February 10, 2017
In absence of full time employment, I’ve been working my tail off. If this sounds contradictory it is not. As any freelance writer will tell you, the hustle is as crucial as the creation. Unlike fat and maybe-happy FTE’s the freelancer must work to get work before he can work.
Ah, the hustle. It’s like the fisherman who has to both catch fish and sell them. Two jobs. Both with distinct roles and responsibilities. He rises early to fish. Stays up late to sell.
Same for me. Work the phones in the AM. Write into the wee hours. Get up and do it again. Call it hustle and flow. I’m not complaining. Just saying.
Though I am also primed for full time work, I do find rogue satisfaction in being a grinder. The hustle keeps one alert. My sonar is on. Even the glimpse of silver beneath the waves and I turn to it. Lowering my bait. Jigging for a nibble.
The writing part I know well. Am good at it. Adore it. But after composing a manifesto for this client and writing content for that website, I’m just too fatigued to tend to my blog.
I trust you understand. And if you’re so inclined, hit me up. I will most certainly deliver. Spoken like a true hustler, right?
My portfolio: https://steffanwork.wordpress.com/
A few 24 hours ago, I had the pleasure of conversing with Alex Bogusky before he became a demi-God of Advertising. We were at a vendor-sponsored pool party in Cannes. However unlikely as it seems, both of us were not really digging the scene. He seemed to prefer a quiet discussion versus living it up in the shallow end. I was perhaps more torn on the issue but also more than happy to oblige him.
For the record, later that week, Alex and his namesake agency would win handfuls of Lions, including the Grand Prix for a charming spot from Ikea called “Lamp.” Crispin Porter & Bogusky were in the middle of an epic run making them perhaps the most famous ad agency on earth.
But Alex wasn’t interested in talking about prizes.
Alex Bogusky, from that period…
Like a lot of executive creative directors (myself included), he’d come to Cannes simply because he could. However, he now admitted to being unsettled by the attention he and his agency were getting. He confessed that this would likely being his last time at Cannes. “Steff,” he said, “we’ve got plenty of swimming pools in Miami.” (This was before CP&B moved its home office to Boulder, CO.) Then he added, “I find that I like doing work more than celebrating it.”
I’m paraphrasing from memory but this was my favorite bit. Ironic commentary coming from the man who would later write “Hoopla” (a book about fame in marketing), not to mention win more Lions than probably any other person or agency in the United States.
Yet, to me, Bogusky’s ambivalence about all of it seemed indicative of a higher power beginning to work in his life: that making work, really good work, was more important than drinking champagne and toasting about it. Bigger picture Alex was also discovering the persistent headache and clash of conscience that hedonism invoked.Lessons I would learn the hard way.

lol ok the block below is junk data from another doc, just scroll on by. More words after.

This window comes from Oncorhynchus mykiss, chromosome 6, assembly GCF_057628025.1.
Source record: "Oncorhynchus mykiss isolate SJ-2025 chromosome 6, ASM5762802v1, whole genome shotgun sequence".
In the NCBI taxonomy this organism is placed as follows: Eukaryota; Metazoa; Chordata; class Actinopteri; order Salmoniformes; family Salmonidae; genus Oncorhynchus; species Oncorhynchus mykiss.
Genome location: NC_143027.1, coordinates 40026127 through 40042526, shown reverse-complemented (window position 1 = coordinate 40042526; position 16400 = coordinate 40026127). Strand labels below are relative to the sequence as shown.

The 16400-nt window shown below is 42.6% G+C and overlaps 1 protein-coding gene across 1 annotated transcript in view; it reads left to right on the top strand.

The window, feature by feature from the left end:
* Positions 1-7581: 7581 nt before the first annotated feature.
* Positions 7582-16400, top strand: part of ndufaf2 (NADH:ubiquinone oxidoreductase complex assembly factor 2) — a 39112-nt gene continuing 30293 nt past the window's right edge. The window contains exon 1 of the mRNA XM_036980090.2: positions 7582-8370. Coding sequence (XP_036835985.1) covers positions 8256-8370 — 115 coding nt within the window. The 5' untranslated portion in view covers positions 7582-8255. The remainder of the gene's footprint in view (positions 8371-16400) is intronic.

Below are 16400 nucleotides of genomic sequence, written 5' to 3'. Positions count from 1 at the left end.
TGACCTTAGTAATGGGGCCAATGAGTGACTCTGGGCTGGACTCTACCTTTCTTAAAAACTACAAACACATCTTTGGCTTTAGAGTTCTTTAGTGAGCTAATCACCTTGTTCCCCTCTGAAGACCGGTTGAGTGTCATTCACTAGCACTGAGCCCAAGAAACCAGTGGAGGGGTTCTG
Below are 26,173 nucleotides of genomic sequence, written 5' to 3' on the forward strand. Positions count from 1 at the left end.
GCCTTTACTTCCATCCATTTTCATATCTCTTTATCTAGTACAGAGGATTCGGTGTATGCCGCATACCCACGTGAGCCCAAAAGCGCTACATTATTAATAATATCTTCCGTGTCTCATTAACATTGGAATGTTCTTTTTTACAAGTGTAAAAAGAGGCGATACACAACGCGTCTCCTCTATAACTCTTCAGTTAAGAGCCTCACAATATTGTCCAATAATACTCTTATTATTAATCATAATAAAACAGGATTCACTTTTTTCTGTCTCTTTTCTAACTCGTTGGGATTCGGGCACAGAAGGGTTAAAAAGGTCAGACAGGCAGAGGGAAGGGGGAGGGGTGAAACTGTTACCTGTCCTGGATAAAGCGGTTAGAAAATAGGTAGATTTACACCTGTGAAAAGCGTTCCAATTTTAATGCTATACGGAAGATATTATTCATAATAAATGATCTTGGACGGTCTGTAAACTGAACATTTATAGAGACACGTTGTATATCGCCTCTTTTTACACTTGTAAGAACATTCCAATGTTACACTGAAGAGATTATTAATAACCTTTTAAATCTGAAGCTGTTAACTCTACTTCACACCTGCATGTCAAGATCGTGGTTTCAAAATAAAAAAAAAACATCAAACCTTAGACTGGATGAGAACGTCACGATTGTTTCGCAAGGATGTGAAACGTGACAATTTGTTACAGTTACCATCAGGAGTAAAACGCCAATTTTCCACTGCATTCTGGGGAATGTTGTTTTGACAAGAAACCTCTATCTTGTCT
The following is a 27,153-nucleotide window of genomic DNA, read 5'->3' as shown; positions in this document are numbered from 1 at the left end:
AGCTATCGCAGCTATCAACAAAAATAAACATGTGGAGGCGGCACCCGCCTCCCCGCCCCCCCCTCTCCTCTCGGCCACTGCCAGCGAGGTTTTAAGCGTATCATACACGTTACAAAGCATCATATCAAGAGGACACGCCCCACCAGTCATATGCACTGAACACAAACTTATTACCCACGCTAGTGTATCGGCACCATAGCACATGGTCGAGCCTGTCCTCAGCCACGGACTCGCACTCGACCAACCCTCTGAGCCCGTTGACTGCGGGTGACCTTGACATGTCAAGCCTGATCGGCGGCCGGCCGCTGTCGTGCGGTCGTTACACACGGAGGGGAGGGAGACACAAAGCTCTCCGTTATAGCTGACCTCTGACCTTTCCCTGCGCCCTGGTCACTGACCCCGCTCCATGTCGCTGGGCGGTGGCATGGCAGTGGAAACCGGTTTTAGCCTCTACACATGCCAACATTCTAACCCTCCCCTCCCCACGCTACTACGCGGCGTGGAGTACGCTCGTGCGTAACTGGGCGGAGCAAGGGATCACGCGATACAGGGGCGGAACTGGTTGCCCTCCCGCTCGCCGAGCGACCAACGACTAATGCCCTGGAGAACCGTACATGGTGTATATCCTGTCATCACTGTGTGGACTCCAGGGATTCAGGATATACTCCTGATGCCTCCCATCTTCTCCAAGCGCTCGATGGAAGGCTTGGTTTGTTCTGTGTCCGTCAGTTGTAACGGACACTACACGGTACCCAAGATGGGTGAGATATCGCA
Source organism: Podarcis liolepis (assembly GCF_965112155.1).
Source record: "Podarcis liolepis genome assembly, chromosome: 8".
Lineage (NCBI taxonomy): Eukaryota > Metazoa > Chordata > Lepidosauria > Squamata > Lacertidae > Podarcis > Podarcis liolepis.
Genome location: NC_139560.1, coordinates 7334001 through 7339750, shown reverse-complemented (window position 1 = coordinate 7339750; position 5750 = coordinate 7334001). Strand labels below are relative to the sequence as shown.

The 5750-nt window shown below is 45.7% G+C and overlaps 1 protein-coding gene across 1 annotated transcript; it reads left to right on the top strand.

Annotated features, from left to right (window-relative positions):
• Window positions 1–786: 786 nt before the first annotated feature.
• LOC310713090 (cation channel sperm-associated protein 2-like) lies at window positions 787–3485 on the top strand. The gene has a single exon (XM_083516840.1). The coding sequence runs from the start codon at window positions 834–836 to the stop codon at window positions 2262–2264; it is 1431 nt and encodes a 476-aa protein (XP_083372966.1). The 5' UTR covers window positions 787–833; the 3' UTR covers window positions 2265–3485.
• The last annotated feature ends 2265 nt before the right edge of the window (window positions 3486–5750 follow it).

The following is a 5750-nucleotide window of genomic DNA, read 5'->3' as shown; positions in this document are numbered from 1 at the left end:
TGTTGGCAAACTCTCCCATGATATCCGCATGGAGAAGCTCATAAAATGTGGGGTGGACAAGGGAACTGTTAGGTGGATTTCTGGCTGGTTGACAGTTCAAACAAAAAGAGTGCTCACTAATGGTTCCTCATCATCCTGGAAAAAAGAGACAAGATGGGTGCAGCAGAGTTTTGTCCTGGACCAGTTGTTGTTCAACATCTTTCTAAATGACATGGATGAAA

Later that year, Alex resigned from his agency to pursue other interests.
The glittery potential for every brand…
According to Zen, one’s serenity is inversely affected by one’s attachment to things. The more you live the more you realize it. Obviously, you can’t take anything with you but I wonder why it takes us so long to figure that out? On some level, we all accept the spiritual truth in this idea but on a day to day basis most of us don’t “go there.” We are too busy acquiring things, building things, starting things and ending things.
When I began this blog a decade ago I titled it the way I did for irony’s sake. As if there could be Gods of anything, let alone advertising. Ha! I also gave the blog a subhead: “We Make You Want What You Don’t Need.” Even then I felt the low-level hum of tension inherent to making a living in Adland. I’m an agnostic (mostly leaning on belief in a higher power) but I’m also a realist (leaning on skepticism). Still, I knew and know that making people covet brands was a form of idolatry. Obviously, I’m not talking about selling a car on Craigslist. I’m referring to branding. Big “A” advertising: Nike, Apple, McDonald’s, etc…
As brilliant as Nike’s historical marketing story is (and precisely because of), there is a tension to it. When Air Jordan’s came out with its iconic marketing (the jump man and the swoosh and “Just Do It”), all hell broke loose. People who could least afford them wanted them the most. And, well, bad things happened to realize those aims. People stole for them. Harmed others. Or more casually frittered away resources. Nike had become a religion. It is believed God can walk on water. And so, as all of us are lead to believe, with a pair of Air Jordans, can we.
This is an extreme example and not typical of most branding efforts. Yet, that is not because we don’t try to achieve those results. We do. Therefore, in theory and sometimes practice, we are efforting to “make people want what they don’t need.”
Admit it, copywriters. When you’re drafting a manifesto for a product or service or company (it doesn’t much matter what the thing is) don’t you feel the power at your fingertips? There, at your desk, you are creating a myth. Our words are like sparks and we want them to ignite. We are toying with Pandora’s Box and it is nothing short of thrilling. For me it is.
As far back as 2008, I made a presentation at Cannes (at the Palais no less!) sharing some of the above ideas. I recklessly compared coveting Gold Lions to the Israelites worship of a Golden Calf. Needless, to say I was not invited to give that speech again. Ever.
Who doesn’t want their copy to go viral? To be shared. To spread like, frankly, a disease. If it does, we are blessed with silver in our paychecks and Gold Lions at Cannes. With powerful alchemy, we will have turned people into consumers. Into Believers. We will have become GODS OF ADVERTISING!